So I've been in the US for just over six weeks now, and I thought I'd
reflect on the trials and tribulations of bootstrapping oneself in a foreign
The Social Security Number is the primary key from hell
I already had a fair idea of the importance of obtaining a Social Security
Number (SSN). So much so, that after dumping our luggage at our temporary
accommodation, the Social Security Administration office was the first place
Michael and I went to, so we could lodge applications.
We subsequently learned from another Australian who was about two weeks
ahead of us, that you're apparently supposed to wait ten working days before
lodging the application, to allow your immigration records to percolate
through the bureaucracy that is the US Government. Our applications were duly
accepted without any mention of waiting a bit, but we were sent away with a
letter and a tracking number, saying that the SSA had to verify our
existence with Immigration (this is despite the fact that we're standing in
front of them with a passport with an I-94 stapled in it) and that it would
take up to four weeks.
So it's been six weeks, and still no sign of an SSN. Enquiries with the
office are met with the same response - waiting on information back from
Immigration. Apparently it can take up to three months.
It's a real shame you can't start the application process when your visa is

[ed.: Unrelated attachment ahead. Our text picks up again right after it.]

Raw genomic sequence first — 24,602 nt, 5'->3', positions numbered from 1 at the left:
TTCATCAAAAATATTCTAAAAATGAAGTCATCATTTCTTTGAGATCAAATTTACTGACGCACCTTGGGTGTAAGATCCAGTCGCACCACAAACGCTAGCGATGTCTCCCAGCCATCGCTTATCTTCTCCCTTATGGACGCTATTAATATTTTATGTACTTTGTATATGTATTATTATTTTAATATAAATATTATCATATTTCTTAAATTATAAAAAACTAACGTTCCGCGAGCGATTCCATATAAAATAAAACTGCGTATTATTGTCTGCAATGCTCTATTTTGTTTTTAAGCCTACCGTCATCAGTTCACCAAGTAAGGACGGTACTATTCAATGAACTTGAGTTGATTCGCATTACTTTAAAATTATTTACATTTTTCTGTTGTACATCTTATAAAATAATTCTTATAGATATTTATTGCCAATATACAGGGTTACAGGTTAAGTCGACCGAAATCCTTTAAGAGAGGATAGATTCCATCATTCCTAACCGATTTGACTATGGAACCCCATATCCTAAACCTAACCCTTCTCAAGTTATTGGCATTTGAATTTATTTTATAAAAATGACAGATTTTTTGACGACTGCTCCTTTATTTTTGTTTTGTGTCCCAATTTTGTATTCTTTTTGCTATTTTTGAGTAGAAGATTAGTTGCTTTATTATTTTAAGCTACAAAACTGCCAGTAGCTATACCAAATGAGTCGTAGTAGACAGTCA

granted or something, as in order to apply, you need to quote your "alien
registration number" (I still chuckle at how the US Government refers to me
as an "alien" in all their paperwork), which is the number on your I-94,
which you only get when you enter the country.
So, whilst the SSN application remains pending, I cannot be paid, I cannot
have my health insurance paperwork lodged by my employer, and whilst I'll be
covered for health insurance retrospectively, I'm not technically covered
right now, if I were to require medical treatment.
Going back to how the SSN is the primary key of All Things...
Next step is to open a bank account. We chose Citibank, because I've been
told it's slightly easier to import money back into Australia with them.
Fortunately we were able to open an account sans SSN, but it's called an
"NRA account" (NRA standing for Non-resident Alien). We were told that we
were only eligible for an ATM card until I had an SSN, yet they mailed me
out a debit card about a week after we opened the account, and happily
ordered one for Sarah, and a cheque book when we asked after opening the
account. About the only thing it seems we can't do at the moment is
transfer money back to Australia. No big deal, it's all coming the other way
until I can get paid...
Driver's licence requires an SSN ideally, so that's out of the question for
the time being...
Electricity, telephone and cable were all able to be provisioned with an
SSN, although I think for credit-rating purposes, again, it is the primary
key. We had to pay a deposit for the electricity, which is fair enough. The
lady I spoke to on the phone when I got it connected said that they just
treated us aliens like teenagers straight out of home with no credit
history. I don't have a problem with that. It's just a shame that you can't
import your credit history.